It couldn’t have been Saul to have put Carrie’s name on Quinn’s kill list, because Saul knew of Quinn’s feelings for Carrie. This means, since Carrie isn’t in on it, which was my theory two weeks ago, the only other explanation is that someone else had access to the deposit box. I had a feeling, ever since the first episode, that Allison was up to no good. I never though her shenanigans would go to that level though. I saw her as an ambitious woman, ready to do anything to get to the top, but I also thought she shared the same “Greater Good Values” as the rest of her clan. I was taken for a spin with the fiery ending for the episode, and I, as I am sure many other viewers too, shared Saul’s inflexion.

“Oh, my God.” -Saul

Dal Adar’s conversation with Saul in last week’s episode hinted at a play in the works, and it happened in “Why is This Night Different?” Saul and Allison work together in undercover operation. They get a Syrian General they are grooming to be president of Syria, to Geneva for kidney transplant for his daughter. In Switzerland, the man is violation of international sanctions, with no rights. They can, if they want to, arrest him for war crimes. General Ussef, as a likely candidate to replace Hassad, the president of Syria, would with the support of the United States, bring back the democratic reform to his country. The episode enrolls, and Saul seems to have well played his hand, and just when it seems to them that he might play ball with them, the general’s private plan bursts to flames, midair, along with 10 million American Dollars.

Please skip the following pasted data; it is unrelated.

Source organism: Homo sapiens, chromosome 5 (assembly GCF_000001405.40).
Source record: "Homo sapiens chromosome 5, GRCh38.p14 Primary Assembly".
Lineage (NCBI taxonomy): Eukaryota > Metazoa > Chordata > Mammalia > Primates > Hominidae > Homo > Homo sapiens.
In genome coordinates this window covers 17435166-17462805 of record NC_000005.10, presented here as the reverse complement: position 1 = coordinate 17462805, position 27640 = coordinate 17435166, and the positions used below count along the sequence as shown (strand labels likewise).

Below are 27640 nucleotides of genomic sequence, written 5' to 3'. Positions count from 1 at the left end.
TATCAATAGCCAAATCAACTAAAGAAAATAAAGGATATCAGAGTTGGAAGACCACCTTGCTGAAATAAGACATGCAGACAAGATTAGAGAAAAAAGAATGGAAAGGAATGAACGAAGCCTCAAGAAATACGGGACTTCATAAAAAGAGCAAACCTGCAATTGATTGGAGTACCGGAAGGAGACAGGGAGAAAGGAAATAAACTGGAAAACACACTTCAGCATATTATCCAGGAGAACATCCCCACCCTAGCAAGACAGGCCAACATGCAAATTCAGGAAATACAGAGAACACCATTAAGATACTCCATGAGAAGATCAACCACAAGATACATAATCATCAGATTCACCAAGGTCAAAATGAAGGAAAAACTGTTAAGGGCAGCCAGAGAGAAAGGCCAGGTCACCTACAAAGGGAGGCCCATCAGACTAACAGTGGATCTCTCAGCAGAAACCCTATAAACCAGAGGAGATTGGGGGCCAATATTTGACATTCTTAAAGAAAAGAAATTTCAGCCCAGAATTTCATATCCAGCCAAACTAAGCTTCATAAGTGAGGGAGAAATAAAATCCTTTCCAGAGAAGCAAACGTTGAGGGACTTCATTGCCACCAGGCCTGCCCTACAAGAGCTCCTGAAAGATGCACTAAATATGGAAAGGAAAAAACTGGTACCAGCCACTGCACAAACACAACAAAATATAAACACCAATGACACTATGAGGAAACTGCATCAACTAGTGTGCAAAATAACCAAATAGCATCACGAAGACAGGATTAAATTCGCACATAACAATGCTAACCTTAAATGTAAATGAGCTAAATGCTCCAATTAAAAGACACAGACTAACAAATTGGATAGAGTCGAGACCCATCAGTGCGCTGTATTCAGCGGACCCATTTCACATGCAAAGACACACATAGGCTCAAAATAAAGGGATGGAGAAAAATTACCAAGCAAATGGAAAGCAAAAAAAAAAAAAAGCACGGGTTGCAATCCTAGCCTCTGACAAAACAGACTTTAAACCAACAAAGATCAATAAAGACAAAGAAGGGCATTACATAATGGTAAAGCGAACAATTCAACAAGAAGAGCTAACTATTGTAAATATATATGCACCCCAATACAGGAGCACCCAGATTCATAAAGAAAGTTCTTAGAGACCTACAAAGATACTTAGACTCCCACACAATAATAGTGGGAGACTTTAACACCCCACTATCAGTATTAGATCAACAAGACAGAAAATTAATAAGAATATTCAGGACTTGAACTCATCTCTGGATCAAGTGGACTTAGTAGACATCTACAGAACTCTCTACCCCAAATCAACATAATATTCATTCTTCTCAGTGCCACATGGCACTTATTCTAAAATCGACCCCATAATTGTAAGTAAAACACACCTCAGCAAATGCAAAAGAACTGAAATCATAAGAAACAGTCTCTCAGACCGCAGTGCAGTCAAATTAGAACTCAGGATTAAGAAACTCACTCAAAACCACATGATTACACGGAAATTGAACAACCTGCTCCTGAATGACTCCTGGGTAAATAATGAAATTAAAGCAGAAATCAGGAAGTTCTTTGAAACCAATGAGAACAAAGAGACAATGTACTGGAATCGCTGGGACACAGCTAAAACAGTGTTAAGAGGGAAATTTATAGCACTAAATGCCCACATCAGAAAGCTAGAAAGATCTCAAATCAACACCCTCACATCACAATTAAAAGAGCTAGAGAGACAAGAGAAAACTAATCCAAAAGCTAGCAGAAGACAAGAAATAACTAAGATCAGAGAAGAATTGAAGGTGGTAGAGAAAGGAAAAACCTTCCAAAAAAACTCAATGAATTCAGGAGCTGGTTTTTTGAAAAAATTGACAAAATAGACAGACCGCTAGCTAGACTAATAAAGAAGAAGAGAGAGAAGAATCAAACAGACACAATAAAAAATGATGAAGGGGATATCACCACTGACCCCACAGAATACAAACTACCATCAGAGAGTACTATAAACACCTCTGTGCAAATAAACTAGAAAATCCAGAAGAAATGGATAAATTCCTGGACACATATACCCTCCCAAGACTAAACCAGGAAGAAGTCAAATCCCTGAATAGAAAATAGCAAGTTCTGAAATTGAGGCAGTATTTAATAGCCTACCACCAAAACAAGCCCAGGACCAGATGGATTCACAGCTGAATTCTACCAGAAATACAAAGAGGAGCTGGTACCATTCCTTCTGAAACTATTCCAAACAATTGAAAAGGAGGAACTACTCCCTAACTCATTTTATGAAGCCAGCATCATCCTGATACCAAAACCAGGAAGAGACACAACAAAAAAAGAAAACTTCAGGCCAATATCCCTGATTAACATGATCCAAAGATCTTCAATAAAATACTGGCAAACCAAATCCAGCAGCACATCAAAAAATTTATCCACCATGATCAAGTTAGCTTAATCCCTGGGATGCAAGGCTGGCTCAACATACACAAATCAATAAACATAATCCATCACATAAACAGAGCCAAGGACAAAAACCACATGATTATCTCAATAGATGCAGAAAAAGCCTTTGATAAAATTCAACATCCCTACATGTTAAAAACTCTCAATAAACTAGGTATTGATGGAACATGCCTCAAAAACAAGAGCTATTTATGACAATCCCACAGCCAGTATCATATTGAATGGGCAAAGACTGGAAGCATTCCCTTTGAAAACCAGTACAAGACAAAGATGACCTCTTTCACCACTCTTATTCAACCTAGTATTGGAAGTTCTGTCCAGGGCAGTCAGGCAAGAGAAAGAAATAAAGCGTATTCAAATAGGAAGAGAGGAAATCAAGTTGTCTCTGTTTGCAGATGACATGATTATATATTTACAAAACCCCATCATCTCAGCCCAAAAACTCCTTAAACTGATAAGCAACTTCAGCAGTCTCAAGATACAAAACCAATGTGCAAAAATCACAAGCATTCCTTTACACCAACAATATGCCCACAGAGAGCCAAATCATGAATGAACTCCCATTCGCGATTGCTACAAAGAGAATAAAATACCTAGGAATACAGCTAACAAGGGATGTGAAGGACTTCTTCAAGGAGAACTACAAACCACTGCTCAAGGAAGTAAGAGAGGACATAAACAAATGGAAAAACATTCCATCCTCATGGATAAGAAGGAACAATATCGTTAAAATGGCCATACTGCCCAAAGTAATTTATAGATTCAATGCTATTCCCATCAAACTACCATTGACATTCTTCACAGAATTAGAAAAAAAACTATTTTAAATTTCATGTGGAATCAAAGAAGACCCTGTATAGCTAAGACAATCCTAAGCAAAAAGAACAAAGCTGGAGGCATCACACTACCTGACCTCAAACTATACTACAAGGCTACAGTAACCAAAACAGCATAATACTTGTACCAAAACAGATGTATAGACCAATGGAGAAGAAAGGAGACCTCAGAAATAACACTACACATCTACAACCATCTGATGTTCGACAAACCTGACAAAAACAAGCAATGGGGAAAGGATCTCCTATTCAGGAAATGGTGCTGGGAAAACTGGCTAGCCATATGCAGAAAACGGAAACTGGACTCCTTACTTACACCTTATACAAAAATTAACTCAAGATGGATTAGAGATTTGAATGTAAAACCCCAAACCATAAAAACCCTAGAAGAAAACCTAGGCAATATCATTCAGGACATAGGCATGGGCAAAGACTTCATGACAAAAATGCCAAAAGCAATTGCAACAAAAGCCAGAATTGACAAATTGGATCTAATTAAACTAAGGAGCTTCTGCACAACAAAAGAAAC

Re-watching the episode for the second time, I loved Saul’s foreshadowing of the conclusion to the general’s trip with his question to Allison, “Do you think he’ll burn?”

doubts about Saul, convinces Quinn to scout the Postal Office. They get more than they bargain for when someone, unknowing of Carrie’s presence, turns up wanting Quinn dead. It played in their favor that Allison was unaware of Quinn’s feelings for Carrie. In a fast pace and tension filled scene, Quinn comes out of the Postal Office and gets shot in the abdomen. He still manages to get a couple rounds in the guy, effectively killing him, and Carrie takes the time to get his phone, and snap a picture. After that, the idea of Carrie going into hiding is out of the picture, she’s not leaving him. She gets him back to the bunker and patches him up, somewhat, but it’s not going to be enough. He’s going to need medical help at one point.